An agency could increase the commission returned to compensate for a lower base. Given any outgoing payments will be a direct result of a recruiter having billed, then there is little downside to an increase in commission return. Both agencies and recruiters alike need to be very candid and transparent when it comes to future expectations. If salary goes back to normal, then most likely commission percentages will have to revert back to what they were pre-COVID.
4. Lower your commission threshold
The standard commission threshold is 3 x the revenue generated in a quarter period. Of course, this varies across firms, and there are plenty of examples of 2.5 / 2x and even 1.5x thresholds. If your threshold is standard at 3x, then this could be lowered to 2.5x, so a recruiter has the confidence that, although their base salary has been cut, the entitlement to the commission will come sooner than before. This should have a positive impact on motivation during a challenging time.
5. Phasing the payment of commission
To ease an agency’s cash flow, a recruiter could agree to receive a fraction of the commission paid over several months. This would be a good approach if the recruiter can afford it budget-wise and was prepared to assist their employer out of loyalty. It sounds unusual but this does exist, and I recently negotiated such an approach. In this instance, negotiations were as professional as they were unambiguous. Everything was clearly documented including the expectations for future payments.
6. Adjust the date a recruiter is paid commission
Most agencies tend to pay commission upon payment of the invoice by the client to the agency. Of course, this is to support the firm’s cash flow, to protect the firm if the candidate leaves prematurely and to protect them from any fraudulent invoicing (sadly it happens!). To combat a reduction in base salary, consider paying commission upon offer signing or on the start date to increase motivation. There is a degree of risk attached to this, but this can be somewhat mitigated by strong and attentive management.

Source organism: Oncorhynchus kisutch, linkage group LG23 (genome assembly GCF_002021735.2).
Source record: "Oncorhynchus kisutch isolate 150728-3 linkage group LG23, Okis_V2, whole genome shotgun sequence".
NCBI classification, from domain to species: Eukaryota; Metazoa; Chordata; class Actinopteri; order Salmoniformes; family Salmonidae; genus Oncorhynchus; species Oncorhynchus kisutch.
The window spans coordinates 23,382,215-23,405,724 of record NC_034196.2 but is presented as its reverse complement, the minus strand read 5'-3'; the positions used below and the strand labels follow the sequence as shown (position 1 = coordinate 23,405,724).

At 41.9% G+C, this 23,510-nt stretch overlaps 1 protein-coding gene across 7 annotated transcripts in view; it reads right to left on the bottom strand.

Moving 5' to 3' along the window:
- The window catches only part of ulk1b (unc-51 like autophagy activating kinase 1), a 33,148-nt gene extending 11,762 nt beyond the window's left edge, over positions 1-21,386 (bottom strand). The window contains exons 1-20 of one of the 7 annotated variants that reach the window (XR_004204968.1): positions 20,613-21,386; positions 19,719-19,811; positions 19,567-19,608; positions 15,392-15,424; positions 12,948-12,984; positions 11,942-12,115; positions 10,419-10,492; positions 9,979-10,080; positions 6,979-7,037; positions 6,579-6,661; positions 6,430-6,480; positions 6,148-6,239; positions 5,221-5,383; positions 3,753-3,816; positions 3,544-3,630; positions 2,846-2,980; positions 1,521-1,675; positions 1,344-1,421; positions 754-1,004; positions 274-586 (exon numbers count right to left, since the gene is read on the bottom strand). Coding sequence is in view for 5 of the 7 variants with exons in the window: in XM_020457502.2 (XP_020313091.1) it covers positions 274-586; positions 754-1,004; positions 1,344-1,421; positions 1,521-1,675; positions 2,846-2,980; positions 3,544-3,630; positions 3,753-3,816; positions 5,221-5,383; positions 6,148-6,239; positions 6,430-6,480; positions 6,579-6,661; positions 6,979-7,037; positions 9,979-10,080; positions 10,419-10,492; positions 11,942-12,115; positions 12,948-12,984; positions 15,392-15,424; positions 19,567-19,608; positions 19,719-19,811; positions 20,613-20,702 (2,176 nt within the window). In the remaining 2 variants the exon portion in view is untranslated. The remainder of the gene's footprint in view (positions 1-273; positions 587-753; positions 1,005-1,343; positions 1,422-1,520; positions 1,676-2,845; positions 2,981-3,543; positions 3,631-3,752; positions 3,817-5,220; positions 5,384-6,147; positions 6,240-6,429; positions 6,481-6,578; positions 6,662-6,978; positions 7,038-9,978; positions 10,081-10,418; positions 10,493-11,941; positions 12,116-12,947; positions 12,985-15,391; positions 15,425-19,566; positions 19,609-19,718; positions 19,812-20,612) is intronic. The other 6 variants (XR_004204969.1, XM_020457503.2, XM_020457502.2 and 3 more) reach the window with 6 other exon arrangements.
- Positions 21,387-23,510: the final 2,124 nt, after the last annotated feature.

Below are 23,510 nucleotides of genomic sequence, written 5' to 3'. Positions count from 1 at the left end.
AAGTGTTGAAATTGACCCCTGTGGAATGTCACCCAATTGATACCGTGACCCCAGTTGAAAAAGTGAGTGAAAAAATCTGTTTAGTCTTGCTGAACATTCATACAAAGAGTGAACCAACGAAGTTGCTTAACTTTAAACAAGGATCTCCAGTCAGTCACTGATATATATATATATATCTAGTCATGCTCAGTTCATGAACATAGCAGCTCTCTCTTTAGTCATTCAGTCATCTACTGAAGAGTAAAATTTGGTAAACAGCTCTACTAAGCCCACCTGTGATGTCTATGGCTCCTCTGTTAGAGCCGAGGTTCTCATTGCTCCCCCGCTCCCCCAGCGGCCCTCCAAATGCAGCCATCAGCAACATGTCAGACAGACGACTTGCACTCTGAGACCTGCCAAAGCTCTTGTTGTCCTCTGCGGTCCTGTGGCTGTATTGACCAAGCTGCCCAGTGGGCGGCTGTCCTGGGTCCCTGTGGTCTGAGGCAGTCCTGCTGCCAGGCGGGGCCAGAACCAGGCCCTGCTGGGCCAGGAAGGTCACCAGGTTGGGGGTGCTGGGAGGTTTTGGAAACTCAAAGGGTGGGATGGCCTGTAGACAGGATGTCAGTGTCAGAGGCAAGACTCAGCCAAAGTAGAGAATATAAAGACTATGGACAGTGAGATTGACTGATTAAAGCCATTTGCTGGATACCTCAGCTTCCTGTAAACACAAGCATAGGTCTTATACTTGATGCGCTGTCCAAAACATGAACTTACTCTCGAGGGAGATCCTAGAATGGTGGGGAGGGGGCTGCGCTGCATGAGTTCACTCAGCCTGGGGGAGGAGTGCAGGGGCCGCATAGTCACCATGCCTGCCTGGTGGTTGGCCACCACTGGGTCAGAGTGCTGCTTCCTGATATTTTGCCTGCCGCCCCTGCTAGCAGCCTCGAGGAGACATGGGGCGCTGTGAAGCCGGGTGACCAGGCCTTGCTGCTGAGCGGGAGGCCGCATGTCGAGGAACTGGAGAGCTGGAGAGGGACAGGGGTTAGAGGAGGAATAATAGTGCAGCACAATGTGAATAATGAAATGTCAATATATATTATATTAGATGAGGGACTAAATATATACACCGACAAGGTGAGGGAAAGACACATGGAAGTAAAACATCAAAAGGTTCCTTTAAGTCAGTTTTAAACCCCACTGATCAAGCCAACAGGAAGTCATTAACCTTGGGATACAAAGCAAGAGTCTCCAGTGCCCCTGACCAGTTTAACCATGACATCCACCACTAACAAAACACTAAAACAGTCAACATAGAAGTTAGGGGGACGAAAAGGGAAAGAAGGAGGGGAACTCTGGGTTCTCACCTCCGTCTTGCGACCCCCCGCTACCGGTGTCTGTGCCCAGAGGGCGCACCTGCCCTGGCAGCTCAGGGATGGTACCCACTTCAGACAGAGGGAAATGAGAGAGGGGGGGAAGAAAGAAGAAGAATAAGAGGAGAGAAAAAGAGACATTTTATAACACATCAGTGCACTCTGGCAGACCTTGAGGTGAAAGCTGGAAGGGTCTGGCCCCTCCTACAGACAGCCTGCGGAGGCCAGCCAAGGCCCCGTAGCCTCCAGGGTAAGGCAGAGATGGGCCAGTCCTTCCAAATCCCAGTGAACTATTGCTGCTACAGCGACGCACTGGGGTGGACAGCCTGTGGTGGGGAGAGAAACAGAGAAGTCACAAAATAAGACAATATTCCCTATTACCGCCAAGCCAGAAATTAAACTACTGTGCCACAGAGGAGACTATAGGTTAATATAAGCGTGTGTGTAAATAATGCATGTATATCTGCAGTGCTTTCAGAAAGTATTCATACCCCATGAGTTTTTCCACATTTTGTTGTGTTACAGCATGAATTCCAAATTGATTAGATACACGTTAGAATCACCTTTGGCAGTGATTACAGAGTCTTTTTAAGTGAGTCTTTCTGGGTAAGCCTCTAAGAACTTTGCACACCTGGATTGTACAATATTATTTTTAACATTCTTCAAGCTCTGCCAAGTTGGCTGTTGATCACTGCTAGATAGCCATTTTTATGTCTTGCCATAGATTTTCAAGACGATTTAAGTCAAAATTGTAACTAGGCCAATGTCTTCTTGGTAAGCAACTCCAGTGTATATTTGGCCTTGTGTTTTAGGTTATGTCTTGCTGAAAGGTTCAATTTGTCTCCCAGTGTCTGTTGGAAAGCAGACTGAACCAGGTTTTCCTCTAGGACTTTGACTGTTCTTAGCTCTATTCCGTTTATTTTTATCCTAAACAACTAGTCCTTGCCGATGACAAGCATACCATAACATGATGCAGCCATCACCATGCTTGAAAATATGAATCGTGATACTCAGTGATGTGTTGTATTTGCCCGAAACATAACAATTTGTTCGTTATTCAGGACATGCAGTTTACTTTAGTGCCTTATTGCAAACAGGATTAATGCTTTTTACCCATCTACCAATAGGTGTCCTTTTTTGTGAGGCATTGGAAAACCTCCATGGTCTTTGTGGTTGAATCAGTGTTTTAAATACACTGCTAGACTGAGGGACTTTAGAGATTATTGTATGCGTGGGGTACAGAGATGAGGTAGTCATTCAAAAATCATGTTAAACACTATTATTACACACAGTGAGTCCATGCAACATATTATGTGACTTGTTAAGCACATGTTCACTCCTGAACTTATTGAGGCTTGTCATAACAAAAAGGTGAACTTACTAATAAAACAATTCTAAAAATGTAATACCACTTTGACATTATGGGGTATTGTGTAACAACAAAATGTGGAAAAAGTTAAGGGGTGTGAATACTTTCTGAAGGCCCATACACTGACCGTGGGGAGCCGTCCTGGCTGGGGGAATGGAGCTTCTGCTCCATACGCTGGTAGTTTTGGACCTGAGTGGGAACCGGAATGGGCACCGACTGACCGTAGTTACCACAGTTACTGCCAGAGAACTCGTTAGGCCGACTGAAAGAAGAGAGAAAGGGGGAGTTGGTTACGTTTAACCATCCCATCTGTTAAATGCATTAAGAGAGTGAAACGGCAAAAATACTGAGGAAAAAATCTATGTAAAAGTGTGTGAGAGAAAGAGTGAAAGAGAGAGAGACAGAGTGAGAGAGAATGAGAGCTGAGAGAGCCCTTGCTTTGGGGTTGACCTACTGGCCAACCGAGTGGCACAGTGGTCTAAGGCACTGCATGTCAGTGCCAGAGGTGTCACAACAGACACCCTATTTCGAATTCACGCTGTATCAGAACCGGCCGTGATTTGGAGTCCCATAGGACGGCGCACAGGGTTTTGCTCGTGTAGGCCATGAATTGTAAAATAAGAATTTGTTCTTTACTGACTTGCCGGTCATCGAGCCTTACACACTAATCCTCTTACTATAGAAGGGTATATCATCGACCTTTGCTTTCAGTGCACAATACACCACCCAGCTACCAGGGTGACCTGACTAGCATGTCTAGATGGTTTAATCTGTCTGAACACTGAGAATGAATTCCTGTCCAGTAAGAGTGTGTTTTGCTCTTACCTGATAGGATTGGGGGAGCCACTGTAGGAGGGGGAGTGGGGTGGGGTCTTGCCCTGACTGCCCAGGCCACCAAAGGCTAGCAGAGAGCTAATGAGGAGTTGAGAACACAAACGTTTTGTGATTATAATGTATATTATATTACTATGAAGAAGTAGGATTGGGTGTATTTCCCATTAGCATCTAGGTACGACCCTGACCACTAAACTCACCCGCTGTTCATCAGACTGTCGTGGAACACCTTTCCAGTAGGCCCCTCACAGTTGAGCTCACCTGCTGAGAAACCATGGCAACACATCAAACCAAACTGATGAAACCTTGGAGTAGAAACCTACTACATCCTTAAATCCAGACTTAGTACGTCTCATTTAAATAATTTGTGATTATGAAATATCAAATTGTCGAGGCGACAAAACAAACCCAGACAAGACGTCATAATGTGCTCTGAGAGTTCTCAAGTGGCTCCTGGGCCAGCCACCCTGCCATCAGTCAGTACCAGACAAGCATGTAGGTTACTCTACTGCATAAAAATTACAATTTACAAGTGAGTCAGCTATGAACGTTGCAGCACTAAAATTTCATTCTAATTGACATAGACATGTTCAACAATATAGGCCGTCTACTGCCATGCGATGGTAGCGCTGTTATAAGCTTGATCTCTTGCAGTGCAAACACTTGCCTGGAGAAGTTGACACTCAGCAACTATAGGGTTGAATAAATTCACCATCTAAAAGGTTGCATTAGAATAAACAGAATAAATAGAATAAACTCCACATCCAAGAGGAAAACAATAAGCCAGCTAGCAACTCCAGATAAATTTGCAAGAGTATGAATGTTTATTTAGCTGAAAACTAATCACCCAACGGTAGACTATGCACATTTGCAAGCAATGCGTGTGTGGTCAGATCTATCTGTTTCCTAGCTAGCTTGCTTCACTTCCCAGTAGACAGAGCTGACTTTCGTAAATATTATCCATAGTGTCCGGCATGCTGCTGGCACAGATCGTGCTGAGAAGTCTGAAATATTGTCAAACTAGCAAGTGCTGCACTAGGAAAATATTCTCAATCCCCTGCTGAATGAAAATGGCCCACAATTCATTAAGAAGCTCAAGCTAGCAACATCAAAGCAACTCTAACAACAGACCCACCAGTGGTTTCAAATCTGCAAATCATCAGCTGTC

As alluded to above, salary reductions can actually lead to an improvement in commission term and increase overall return for the same revenue generated prior to the changes. Concessions won will be hard to take back even, I suspect, once the salary payment is restored. This could perhaps lead to a significant shake-up of the way recruiters get paid and the circumstances under which they are paid commission.
I wonder what the ‘new normal’ will eventually look like? Will we move to an environment where more recruiters back themselves and move towards a more commission-based model prior to COVID-19? A contentious issue for sure and one I am sure we will address once the economic improvement has significant momentum.
Creating an innovative remuneration structure can enhance profitability in today’s market and could create room to hire great talent – individuals who may not be on the market during normal times. Any change in remuneration structure could have a strong impact on motivation levels of current and future hires. It’s important that these changes are well-thought out, clear and that there is a plan in place to return to normal in the future.
Of course, any suggestion made in this article should be considered only in consultation with the local labour law of the country.
This article has focused on how agencies may look to make positive remuneration changes. My suggestion to a recruiter looking for a role would be to stay very proactive and suggest some of the ideas above. You could present a few remuneration ideas to a potential employer in a pre-prepared business plan. Check out my article on the subject here.